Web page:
Ralph Abraham: Featured Author

Ralph Abraham Hip Culture Book

Ralph Abraham Hip Culture Book

Various readers may know mathematician/UCSC professor Ralph Abraham through his pioneering efforts in chaos theory, his association with the late Terence McKenna and/or his comments in the movie DMT: The Spirit Molecule. Ralph’s latest book, “Hip Santa Cruz,” examines the roots of local hip culture—a subject that he also explores at length on his website, ralph-abraham.org.

Ralph Abraham

Ralph Abraham

Local Santa Cruz: By the time I got to Santa Cruz, it was already weird. As far as I can tell, this place has always been some kind of magnet for counterculture. Maybe you can give me a broader perspective on how it got to be this way?

Ralph Abraham: Well, that’s one of the mysteries. There’s an answer to that question, but I don’t know what it is. In my view, there was this… I call it a miracle: this fantastical transformation of culture. It happened worldwide and was similar to, let’s say, new periods of art history—like, you have the classical, baroque, the advent of abstract expressionism in the early 20th century and so on. These are cultural shifts that happen suddenly and inexplicably, where influences that were around all the time suddenly took hold on a critical number of minds, and some new manifestation occurred, either in the arts, in science, in mathematics, clothing, styles and so on. Santa Cruz was one of the earlier locations of the worldwide shift in the early 1960s. It also kind of ended just a few years later, leaving a residue of new ideas that continued to grow—for example, the homebirth movement, the women’s movement, gay liberation and so on. It was like a domino effect, where transformation after transformation followed as ripples outward from that first huge event in the 1960s.

So, somehow there were unique features of Santa Cruz, including geographical, climate and cultural history that made it attractive. [For instance,] when lesbian liberation began, Santa Cruz became a huge magnet for lesbian people from all over the United States. Why was that? I mean, there were other centers, but somehow Santa Cruz has a kind of magnetism which is transcultural and has been operating maybe since Santa Cruz was founded, attracting a certain kind of creative people who feel lonely in the Midwest or the Southeast or something. I came to Santa Cruz for the company of more people who’d had a psychedelic experience and felt positively about it.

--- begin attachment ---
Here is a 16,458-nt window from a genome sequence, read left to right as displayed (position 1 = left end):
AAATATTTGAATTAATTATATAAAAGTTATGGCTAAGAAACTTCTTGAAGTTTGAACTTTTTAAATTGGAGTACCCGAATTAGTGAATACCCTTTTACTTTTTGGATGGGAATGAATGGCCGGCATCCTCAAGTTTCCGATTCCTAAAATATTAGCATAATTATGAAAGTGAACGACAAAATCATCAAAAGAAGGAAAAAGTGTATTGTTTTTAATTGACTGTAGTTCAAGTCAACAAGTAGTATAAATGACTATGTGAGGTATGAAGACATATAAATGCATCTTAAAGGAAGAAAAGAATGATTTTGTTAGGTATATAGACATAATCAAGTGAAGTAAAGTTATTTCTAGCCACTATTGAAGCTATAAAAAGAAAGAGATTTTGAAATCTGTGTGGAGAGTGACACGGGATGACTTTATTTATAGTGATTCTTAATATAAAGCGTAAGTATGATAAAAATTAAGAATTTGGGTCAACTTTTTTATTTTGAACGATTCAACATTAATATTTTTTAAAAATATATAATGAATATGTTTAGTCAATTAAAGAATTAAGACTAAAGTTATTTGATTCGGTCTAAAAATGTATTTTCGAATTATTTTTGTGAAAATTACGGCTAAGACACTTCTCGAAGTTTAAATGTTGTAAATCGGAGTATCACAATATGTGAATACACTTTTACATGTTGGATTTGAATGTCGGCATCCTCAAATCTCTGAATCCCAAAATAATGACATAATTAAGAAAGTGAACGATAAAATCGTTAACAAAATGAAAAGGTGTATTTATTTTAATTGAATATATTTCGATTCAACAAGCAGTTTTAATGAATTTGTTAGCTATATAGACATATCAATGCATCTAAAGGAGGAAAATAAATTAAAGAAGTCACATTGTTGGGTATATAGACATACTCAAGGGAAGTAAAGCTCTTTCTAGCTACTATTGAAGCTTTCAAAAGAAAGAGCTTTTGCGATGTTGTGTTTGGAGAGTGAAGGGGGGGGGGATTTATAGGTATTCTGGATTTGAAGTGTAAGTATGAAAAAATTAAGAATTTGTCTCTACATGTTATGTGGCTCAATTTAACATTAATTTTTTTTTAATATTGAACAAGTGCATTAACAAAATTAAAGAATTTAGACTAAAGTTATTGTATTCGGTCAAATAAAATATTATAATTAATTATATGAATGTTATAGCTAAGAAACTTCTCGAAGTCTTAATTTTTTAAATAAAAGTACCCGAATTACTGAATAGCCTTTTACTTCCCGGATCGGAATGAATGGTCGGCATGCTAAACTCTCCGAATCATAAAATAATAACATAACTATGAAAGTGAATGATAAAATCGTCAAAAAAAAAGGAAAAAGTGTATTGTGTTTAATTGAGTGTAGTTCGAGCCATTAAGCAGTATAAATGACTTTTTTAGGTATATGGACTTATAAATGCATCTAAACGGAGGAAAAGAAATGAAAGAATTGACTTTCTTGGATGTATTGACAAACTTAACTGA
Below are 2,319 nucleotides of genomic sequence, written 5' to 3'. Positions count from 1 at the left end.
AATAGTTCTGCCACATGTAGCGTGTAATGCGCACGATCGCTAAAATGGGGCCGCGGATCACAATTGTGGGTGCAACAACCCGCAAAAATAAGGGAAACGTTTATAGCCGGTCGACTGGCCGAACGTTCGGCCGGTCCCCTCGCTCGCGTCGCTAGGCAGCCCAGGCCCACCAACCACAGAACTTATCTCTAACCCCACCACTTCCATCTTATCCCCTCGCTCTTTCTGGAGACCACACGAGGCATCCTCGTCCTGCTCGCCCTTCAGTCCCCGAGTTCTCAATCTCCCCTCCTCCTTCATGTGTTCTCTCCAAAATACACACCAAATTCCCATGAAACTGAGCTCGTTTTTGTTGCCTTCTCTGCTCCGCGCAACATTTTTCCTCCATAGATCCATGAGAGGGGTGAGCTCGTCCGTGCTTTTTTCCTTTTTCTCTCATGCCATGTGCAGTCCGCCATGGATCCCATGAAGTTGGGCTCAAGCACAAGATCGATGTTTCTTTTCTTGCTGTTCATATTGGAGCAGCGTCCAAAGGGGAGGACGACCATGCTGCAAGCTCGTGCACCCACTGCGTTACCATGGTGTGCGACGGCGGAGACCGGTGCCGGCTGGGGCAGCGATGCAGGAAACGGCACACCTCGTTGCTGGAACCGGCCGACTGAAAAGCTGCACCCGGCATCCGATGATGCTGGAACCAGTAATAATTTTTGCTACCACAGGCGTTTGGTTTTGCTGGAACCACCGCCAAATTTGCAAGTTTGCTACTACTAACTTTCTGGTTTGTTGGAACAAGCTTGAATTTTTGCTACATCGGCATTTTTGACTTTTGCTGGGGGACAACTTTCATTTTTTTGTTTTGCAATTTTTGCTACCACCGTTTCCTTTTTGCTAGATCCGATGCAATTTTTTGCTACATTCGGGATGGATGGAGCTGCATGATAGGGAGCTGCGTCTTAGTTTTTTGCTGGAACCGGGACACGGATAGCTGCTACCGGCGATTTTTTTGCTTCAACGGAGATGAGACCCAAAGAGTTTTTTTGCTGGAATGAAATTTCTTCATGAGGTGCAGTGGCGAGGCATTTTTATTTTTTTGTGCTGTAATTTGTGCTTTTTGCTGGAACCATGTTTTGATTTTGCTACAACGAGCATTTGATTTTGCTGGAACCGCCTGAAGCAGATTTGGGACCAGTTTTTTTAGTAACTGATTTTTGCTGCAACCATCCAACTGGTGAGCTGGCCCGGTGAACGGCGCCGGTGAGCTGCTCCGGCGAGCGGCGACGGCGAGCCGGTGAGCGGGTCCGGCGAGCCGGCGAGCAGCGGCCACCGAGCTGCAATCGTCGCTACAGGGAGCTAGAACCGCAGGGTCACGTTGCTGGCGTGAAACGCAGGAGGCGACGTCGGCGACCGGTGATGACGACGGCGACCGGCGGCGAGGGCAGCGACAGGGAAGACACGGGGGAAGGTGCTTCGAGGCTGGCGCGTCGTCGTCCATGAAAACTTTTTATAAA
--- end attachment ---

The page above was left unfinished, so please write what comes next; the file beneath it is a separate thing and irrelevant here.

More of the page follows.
But U.C. Santa Cruz is certainly a factor. When it started up in the 1960s, it was almost unique in the world for its libertarian approach to education: no grades, make up your education and so on. And even to this day… I know, because I’m still teaching there every year, and I see that we have students who are special. They’re not a majority or anything, but there is this fringe, adequately numerous, to maintain a special interest on the campus.

“Hip Santa Cruz” focuses on certain locations as hubs of countercultural activity here in Santa Cruz. Can you tell me a little about the main sites that the book zeroes in on and why you chose to emphasize them?

In my professional work, I’m interested in what we call complex dynamical systems—social networks, for example, where you have nodes that might be people, institutions, churches or whatever that are linked to each other through some kind of communication channel, one-way or bidirectional: for example, some people that belong to this church and also to that school, so it creates a link between those two nodes. In a dynamical network, the number of nodes is changing through accretion or losses, and the strength of the bonds, the links between the different nodes, also changing as time goes on. I study them primarily through computer simulation and computer graphic visualization. Many other people do also; it’s sort of a hot topic now.